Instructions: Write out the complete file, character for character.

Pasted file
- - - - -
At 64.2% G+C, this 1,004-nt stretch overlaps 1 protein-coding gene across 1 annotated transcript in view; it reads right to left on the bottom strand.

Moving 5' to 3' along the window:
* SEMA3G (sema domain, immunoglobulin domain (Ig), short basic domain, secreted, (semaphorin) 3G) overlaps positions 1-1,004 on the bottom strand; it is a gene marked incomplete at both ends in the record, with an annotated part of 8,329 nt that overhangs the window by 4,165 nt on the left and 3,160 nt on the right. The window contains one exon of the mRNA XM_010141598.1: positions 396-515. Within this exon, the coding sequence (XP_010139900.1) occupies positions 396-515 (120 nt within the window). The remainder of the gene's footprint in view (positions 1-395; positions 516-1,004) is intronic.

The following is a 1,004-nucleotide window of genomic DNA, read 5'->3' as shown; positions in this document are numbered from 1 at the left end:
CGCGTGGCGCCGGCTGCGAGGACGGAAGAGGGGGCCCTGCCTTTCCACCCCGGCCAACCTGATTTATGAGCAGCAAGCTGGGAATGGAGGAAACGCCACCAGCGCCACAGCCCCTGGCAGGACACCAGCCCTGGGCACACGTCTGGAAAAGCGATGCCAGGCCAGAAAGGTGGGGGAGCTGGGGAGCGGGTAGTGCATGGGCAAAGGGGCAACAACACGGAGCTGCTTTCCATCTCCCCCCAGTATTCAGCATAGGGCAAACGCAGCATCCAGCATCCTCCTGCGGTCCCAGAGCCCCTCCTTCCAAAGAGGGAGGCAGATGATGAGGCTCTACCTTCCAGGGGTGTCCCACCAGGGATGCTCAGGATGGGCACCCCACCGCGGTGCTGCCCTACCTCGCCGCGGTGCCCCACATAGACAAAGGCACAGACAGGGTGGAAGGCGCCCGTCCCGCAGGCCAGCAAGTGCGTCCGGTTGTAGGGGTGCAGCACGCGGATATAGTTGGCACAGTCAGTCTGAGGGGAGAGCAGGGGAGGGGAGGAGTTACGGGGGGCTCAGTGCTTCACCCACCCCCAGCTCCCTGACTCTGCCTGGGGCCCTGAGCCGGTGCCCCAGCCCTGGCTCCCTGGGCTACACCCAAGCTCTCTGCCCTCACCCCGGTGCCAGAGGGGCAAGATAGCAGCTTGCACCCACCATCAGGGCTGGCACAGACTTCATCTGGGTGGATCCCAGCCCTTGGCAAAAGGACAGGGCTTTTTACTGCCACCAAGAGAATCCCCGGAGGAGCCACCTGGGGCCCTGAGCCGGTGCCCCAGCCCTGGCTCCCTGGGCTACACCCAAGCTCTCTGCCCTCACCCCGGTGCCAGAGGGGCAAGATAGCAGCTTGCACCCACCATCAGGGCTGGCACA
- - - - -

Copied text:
At 64.2% G+C, this 1,004-nt stretch overlaps 1 protein-coding gene across 1 annotated transcript in view; it reads right to left on the bottom strand.

Moving 5' to 3' along the window:
* SEMA3G (sema domain, immunoglobulin domain (Ig), short basic domain, secreted, (semaphorin) 3G) overlaps positions 1-1,004 on the bottom strand; it is a gene marked incomplete at both ends in the record, with an annotated part of 8,329 nt that overhangs the window by 4,165 nt on the left and 3,160 nt on the right. The window contains one exon of the mRNA XM_010141598.1: positions 396-515. Within this exon, the coding sequence (XP_010139900.1) occupies positions 396-515 (120 nt within the window). The remainder of the gene's footprint in view (positions 1-395; positions 516-1,004) is intronic.

The following is a 1,004-nucleotide window of genomic DNA, read 5'->3' as shown; positions in this document are numbered from 1 at the left end:
CGCGTGGCGCCGGCTGCGAGGACGGAAGAGGGGGCCCTGCCTTTCCACCCCGGCCAACCTGATTTATGAGCAGCAAGCTGGGAATGGAGGAAACGCCACCAGCGCCACAGCCCCTGGCAGGACACCAGCCCTGGGCACACGTCTGGAAAAGCGATGCCAGGCCAGAAAGGTGGGGGAGCTGGGGAGCGGGTAGTGCATGGGCAAAGGGGCAACAACACGGAGCTGCTTTCCATCTCCCCCCAGTATTCAGCATAGGGCAAACGCAGCATCCAGCATCCTCCTGCGGTCCCAGAGCCCCTCCTTCCAAAGAGGGAGGCAGATGATGAGGCTCTACCTTCCAGGGGTGTCCCACCAGGGATGCTCAGGATGGGCACCCCACCGCGGTGCTGCCCTACCTCGCCGCGGTGCCCCACATAGACAAAGGCACAGACAGGGTGGAAGGCGCCCGTCCCGCAGGCCAGCAAGTGCGTCCGGTTGTAGGGGTGCAGCACGCGGATATAGTTGGCACAGTCAGTCTGAGGGGAGAGCAGGGGAGGGGAGGAGTTACGGGGGGCTCAGTGCTTCACCCACCCCCAGCTCCCTGACTCTGCCTGGGGCCCTGAGCCGGTGCCCCAGCCCTGGCTCCCTGGGCTACACCCAAGCTCTCTGCCCTCACCCCGGTGCCAGAGGGGCAAGATAGCAGCTTGCACCCACCATCAGGGCTGGCACAGACTTCATCTGGGTGGATCCCAGCCCTTGGCAAAAGGACAGGGCTTTTTACTGCCACCAAGAGAATCCCCGGAGGAGCCACCTGGGGCCCTGAGCCGGTGCCCCAGCCCTGGCTCCCTGGGCTACACCCAAGCTCTCTGCCCTCACCCCGGTGCCAGAGGGGCAAGATAGCAGCTTGCACCCACCATCAGGGCTGGCACA